Hipsters go for anti-fashion, combining items that aren’t traditionally worn together (like dots and stripes, flannel and skinny jeans) to be different.

    The dislike of hipsters comes from an idea that many of them have an air of superiority, that they’re better than the mainstream. And the meta-irony that while they are trying to be nonconformists, they are conforming to their own stereotype.

    With all this in mind, I don’t think that you’re hipster. I think what the social media director was trying to say was that you’re cool, fresh, and different.

    1. This is bang-on. The whole ironic-for-the-sake-of-being-ironic tends to come across as perpetually making fun of people, too, which adds to that whole superiority thing. As for me, sometimes I just want to say, “no, I don’t get the obscure band reference, and thank you very much, but I don’t feel inferior because of it.” Honestly, Rachel — you are too cool to be a hipster!

  3. My teenage son uses that term. When I asked him what it meant – he said – with his quirky smirk – “not mainstream – but not TOO not mainstream because that’s too mainstream” Oh. That helped. A lot.:)

    1. This is probably the single best description of what it means to be a hipster. I have lots of hipster friends and sometimes by default I do hipster like things. Things that involve tea and scarves and skinny jeans not worn appropriately.

      Lots of people think hipsters like to like things “before they’re cool” and then trash them once they are cool. I find this to be untrue in that most hipsters I know genuinely enjoy discovering new things that they enjoy and introducing those things to their friends hipsterly-inclined or not. I like to think of hipsters as the welcoming team at church. You know the ones, at the door looking for new faces…

      Hipsters just like to embrace life and newness, but they can often have an affinity for beauty found in things that are not so new…

  4. I think (which leaves a huge margin for error) that in a way they are in a way reminiscent of the hippies from a by-gone era. They have replaced the flowers with vintage clothing, the peace slogan with a social need for equality for all, and free love with just enough angst to fuel their need for social change. They still march to the beat (now indie, ugh) of a different drum and still are fighting against ‘the man’ but I am not sure if they all know exactly who he is.

  5. The best thing about getting older is that you realize you can define your self in any way that you want. If you want to be a hipster declare yourself one and let the definition flow from who YOU are rather than the other way.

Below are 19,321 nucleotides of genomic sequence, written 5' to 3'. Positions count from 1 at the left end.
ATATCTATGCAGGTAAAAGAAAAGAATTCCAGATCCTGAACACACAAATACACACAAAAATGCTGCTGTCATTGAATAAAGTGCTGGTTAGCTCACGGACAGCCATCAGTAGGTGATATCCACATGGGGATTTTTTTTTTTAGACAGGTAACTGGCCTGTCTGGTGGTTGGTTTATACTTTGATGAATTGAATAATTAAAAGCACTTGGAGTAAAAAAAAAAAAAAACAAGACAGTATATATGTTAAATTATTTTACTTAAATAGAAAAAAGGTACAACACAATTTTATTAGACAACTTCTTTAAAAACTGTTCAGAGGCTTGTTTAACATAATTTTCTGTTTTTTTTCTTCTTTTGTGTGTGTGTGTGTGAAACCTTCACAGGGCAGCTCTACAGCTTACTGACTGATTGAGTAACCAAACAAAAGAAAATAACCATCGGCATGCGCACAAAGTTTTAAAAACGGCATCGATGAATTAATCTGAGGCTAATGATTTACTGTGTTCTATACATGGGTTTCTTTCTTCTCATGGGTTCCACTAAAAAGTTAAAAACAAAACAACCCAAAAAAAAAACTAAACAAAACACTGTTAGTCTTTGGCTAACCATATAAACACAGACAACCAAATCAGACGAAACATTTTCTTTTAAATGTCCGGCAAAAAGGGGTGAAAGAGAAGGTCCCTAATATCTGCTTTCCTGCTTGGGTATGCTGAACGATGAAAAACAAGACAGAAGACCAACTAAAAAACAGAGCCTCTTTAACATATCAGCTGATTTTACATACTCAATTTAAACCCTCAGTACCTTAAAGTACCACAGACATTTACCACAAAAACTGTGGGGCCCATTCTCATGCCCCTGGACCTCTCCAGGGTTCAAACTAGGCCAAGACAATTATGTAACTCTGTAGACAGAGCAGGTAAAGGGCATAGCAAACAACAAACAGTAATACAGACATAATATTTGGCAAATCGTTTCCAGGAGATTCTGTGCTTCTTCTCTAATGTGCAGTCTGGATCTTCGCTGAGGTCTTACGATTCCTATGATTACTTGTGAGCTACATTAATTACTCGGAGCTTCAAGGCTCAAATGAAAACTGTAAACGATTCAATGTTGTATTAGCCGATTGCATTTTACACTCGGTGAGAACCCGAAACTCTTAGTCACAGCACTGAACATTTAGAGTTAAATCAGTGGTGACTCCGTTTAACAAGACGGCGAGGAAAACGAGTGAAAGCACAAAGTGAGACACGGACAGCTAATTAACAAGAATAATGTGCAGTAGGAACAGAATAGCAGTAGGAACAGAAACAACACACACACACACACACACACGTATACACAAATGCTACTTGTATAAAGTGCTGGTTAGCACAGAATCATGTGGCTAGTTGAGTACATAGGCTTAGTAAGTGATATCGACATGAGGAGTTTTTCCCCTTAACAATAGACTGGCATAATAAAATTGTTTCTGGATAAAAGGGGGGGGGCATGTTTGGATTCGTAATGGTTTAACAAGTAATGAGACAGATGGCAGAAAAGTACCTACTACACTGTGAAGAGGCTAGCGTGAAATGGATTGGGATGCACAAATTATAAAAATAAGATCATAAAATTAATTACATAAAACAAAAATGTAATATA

As for actual definition….I haven’t a clue. It seems to be like all the other trends….right now it is cool to be a hipster….might have been called a nerd when it wasn’t cool.

  6. My understanding — as a decidedly NON hipster — is that hipsters don’t really, truly embrace much of anything. They like things with an ironic detachment, mostly because it’s not cool yet, and the second something becomes cool, it’s passe to them.

    You might be able to tell that I’m not a big fan of this particular persona. My husband and I tend toward the geek/nerd sort of things, where we embrace bands, books, tv shows, fashion, etc that we love because we love them.

    That said if you find yourself liking indie bands, sweater vests, big glasses and skinny jeans… go for it. Be who you are. My husband’s been a lifelong Converse wearer, and he’s going to keep wearing them long after they are no longer semi-ironically hip.

  7. I don’t think your ‘social media manager’ knows what a hipster is. At least you admit it, poor guy.

    But, no, I don’t think you’re a hipster. Pretty good explanations above, but I think the core elements are underemployed liberal arts majors with ironic fashion sense.

    1. My husband is always talking about memes so from this link (above) I followed a rabbit trail of links and got this:

      I wrote you a nice long essay answer and then decided I wasn’t really giving you an answer. I wouldn’t say you’re a hipster by Portland terms because hipster seems a bit more extreme up here but maybe because you’re not quite the stereotypical Southerner (think of the extremes in movies like Talladega Nights!), you’re more on the hipster side by Southern terms. Hipsters are more smug up here so it’s kinda an insult to be called one by a “normal” person whereas I would think of you being less old-fashioned and more in tune with new styles, etc, you’d be more like a Southern hipster. That doesn’t really make sense does it? I guess the heart of the matter is do you think you are a hipster and do you want to be one? Then you get to decide how/if you want to change to make your wants match reality!